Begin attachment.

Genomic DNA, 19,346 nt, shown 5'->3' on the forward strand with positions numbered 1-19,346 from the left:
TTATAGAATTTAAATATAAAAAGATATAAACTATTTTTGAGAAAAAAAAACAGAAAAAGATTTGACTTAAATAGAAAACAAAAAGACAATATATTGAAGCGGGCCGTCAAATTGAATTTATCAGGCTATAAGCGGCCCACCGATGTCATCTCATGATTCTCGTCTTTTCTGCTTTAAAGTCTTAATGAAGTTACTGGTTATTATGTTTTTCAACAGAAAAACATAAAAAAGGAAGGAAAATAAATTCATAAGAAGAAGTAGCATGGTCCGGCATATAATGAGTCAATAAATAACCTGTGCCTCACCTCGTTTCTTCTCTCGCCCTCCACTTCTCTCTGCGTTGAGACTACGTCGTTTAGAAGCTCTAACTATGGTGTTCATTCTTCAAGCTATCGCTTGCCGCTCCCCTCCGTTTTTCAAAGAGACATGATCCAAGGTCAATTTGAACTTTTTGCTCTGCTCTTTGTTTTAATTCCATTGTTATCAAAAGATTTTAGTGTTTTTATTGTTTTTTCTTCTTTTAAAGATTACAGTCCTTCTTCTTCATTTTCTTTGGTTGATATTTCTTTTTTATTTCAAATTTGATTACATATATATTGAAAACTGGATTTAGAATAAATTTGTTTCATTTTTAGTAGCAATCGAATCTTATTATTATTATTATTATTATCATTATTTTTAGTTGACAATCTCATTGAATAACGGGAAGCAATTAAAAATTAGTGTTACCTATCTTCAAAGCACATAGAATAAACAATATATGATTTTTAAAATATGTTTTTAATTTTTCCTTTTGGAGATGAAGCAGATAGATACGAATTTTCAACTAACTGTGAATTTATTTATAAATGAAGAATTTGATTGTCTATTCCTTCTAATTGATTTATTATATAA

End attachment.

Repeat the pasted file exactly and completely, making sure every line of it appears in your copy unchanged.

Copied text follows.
Genomic DNA, 19,346 nt, shown 5'->3' on the forward strand with positions numbered 1-19,346 from the left:
TTATAGAATTTAAATATAAAAAGATATAAACTATTTTTGAGAAAAAAAAACAGAAAAAGATTTGACTTAAATAGAAAACAAAAAGACAATATATTGAAGCGGGCCGTCAAATTGAATTTATCAGGCTATAAGCGGCCCACCGATGTCATCTCATGATTCTCGTCTTTTCTGCTTTAAAGTCTTAATGAAGTTACTGGTTATTATGTTTTTCAACAGAAAAACATAAAAAAGGAAGGAAAATAAATTCATAAGAAGAAGTAGCATGGTCCGGCATATAATGAGTCAATAAATAACCTGTGCCTCACCTCGTTTCTTCTCTCGCCCTCCACTTCTCTCTGCGTTGAGACTACGTCGTTTAGAAGCTCTAACTATGGTGTTCATTCTTCAAGCTATCGCTTGCCGCTCCCCTCCGTTTTTCAAAGAGACATGATCCAAGGTCAATTTGAACTTTTTGCTCTGCTCTTTGTTTTAATTCCATTGTTATCAAAAGATTTTAGTGTTTTTATTGTTTTTTCTTCTTTTAAAGATTACAGTCCTTCTTCTTCATTTTCTTTGGTTGATATTTCTTTTTTATTTCAAATTTGATTACATATATATTGAAAACTGGATTTAGAATAAATTTGTTTCATTTTTAGTAGCAATCGAATCTTATTATTATTATTATTATTATCATTATTTTTAGTTGACAATCTCATTGAATAACGGGAAGCAATTAAAAATTAGTGTTACCTATCTTCAAAGCACATAGAATAAACAATATATGATTTTTAAAATATGTTTTTAATTTTTCCTTTTGGAGATGAAGCAGATAGATACGAATTTTCAACTAACTGTGAATTTATTTATAAATGAAGAATTTGATTGTCTATTCCTTCTAATTGATTTATTATATAA